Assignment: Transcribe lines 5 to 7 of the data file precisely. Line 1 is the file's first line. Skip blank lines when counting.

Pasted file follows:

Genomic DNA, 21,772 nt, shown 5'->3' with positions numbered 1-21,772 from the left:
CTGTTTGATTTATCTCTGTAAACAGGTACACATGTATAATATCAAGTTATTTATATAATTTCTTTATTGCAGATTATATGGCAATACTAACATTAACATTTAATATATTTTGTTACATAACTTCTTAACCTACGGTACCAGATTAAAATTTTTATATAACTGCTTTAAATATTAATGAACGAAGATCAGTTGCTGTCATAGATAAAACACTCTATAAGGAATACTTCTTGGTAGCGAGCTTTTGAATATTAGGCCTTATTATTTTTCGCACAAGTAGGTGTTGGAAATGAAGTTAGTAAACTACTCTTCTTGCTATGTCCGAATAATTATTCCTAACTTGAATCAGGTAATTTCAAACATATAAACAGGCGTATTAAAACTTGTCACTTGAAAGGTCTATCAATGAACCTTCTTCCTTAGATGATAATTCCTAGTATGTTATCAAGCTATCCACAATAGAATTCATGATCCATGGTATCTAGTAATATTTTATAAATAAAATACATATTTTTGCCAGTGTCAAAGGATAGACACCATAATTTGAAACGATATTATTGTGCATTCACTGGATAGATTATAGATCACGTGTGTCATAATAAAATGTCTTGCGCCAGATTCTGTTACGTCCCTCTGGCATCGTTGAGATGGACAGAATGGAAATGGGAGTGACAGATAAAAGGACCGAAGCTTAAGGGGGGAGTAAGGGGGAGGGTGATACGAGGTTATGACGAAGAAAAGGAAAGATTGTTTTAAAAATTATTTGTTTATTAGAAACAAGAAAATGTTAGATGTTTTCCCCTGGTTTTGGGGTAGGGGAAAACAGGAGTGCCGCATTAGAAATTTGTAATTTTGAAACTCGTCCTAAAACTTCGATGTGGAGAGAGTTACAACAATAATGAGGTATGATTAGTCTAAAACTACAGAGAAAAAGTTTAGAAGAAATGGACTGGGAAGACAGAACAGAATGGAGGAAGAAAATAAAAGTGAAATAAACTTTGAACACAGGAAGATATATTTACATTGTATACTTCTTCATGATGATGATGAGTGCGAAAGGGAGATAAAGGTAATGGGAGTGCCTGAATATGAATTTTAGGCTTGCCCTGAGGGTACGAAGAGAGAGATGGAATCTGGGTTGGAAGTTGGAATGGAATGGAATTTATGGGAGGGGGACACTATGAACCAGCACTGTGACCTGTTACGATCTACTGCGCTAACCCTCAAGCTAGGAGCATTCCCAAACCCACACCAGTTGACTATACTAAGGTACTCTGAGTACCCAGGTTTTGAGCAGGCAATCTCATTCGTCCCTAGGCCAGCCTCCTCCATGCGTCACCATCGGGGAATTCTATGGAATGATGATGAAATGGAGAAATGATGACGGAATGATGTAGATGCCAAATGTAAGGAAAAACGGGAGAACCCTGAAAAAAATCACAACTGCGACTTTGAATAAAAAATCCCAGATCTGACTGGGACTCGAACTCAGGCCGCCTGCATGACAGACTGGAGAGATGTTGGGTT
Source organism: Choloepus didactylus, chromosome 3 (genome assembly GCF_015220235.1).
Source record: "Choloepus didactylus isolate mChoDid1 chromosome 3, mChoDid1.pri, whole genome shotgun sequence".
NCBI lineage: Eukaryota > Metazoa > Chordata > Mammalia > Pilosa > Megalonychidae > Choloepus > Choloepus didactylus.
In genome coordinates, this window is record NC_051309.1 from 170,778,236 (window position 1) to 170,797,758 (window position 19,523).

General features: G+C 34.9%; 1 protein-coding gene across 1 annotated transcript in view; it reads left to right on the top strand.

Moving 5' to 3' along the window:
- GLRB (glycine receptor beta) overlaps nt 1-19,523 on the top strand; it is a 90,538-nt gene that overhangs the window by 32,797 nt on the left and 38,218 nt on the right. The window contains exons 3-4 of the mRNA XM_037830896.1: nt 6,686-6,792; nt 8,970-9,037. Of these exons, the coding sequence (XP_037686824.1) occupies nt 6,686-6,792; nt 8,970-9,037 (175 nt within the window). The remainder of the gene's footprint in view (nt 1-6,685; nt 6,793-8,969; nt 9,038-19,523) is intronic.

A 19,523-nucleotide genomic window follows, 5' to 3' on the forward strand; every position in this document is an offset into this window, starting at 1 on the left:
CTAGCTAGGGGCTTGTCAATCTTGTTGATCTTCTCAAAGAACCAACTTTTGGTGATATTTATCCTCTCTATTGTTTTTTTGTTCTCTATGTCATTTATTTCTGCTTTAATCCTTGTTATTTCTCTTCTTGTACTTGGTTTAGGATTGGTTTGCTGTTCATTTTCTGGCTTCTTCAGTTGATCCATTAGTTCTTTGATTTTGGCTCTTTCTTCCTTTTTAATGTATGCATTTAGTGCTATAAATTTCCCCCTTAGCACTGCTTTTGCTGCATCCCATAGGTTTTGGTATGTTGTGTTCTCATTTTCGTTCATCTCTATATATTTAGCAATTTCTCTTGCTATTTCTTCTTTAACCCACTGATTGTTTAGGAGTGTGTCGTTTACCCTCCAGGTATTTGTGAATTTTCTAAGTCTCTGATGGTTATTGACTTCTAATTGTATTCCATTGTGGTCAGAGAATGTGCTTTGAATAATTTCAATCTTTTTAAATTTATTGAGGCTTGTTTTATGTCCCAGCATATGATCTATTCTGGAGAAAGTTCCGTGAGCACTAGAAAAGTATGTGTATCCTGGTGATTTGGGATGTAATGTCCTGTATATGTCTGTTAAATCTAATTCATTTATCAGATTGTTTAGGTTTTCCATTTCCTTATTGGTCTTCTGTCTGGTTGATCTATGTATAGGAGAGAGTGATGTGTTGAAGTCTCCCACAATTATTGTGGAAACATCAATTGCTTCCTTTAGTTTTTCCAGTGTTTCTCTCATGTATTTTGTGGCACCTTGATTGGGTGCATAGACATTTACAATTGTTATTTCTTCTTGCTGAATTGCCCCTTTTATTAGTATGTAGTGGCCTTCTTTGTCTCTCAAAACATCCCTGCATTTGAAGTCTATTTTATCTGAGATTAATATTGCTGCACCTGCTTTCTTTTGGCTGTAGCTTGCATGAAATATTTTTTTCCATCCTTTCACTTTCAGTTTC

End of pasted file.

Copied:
NCBI lineage: Eukaryota > Metazoa > Chordata > Mammalia > Pilosa > Megalonychidae > Choloepus > Choloepus didactylus.
In genome coordinates, this window is record NC_051309.1 from 170,778,236 (window position 1) to 170,797,758 (window position 19,523).

General features: G+C 34.9%; 1 protein-coding gene across 1 annotated transcript in view; it reads left to right on the top strand.